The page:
CES 2013 has just closed and we’ve seen many projects at the Las Vegas event that were the fruits of Kickstarter. Some of them have appeared there as fully funded projects while others are still looking to get financial support. What’s obvious is that Kickstarter is making a change and that more and more companies, small, I’ll agree here, have started to appear on the market. And this is great news!
One such company is Sense, yet another Kickstarter project that wants to win over our hearts with the connectivity idea. There aren’t too many groundbreaking things in this project, but it’s dead simple and very easy to use. Its purpose? To connect the physical world around us with the Internet.
Know always what’s happening home with Sense
The idea behind the Sense wireless sensor is very simple – you place it somewhere and it lets you be in control of that place. Do you have a special room where your plants are and you need to know always what’s the temperature inside? Sense can do that. To summarise, it can inform you about changes of the following physical attributes:
You can also place the Sense sensors outdoors because they are water resistant. The sensors will work hundreds of feets from the base station (no exact amount has been specified), using a ZigBee-powered Wi-Fi network. That same base station can be used to recharge the sensors which have an astonishing battery life of 6 months between charges. You can connect your base station to your home network to receive all the feeds that the sensors provide.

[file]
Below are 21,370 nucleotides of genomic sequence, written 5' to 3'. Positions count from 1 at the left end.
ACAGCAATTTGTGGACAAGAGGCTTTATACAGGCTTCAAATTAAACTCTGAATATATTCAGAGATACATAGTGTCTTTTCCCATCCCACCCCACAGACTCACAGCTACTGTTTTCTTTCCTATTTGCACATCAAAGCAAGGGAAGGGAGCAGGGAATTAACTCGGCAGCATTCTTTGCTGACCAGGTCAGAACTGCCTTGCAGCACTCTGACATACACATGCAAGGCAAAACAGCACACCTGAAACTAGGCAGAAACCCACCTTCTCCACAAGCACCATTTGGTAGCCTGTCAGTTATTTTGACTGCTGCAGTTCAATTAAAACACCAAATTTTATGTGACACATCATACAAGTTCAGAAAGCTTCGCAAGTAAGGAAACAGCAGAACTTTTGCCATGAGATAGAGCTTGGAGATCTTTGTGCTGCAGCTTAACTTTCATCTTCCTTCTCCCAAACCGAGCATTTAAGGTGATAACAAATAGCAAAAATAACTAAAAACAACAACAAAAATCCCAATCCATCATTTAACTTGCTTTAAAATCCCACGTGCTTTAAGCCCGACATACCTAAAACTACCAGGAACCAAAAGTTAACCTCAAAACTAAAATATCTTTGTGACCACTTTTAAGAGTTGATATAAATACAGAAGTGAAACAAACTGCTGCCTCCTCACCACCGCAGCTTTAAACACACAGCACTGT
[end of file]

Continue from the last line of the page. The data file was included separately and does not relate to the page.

The Sense Management Portal is the cloud storage for Sense which relies on Windows Azure and receives the data sent from the base station. Along with DoorBot, this gadget makes home surveillance a pleasure. With it you can integrate the obtained information with the following:
- Nest Thermostats
- ISY automation systems
- SMS messages and more
To put it in plain English, let’s say that the temperature in your baby’s room has went down. You can “instruct” the Management Portal to inform you via the above mentioned ways. And Stefan Gordon informs us that a computer isn’t even required for all this!
You can pledge from 5 to 249 dollars. Head on the Kickstarter page to get more details about how you can back up this project.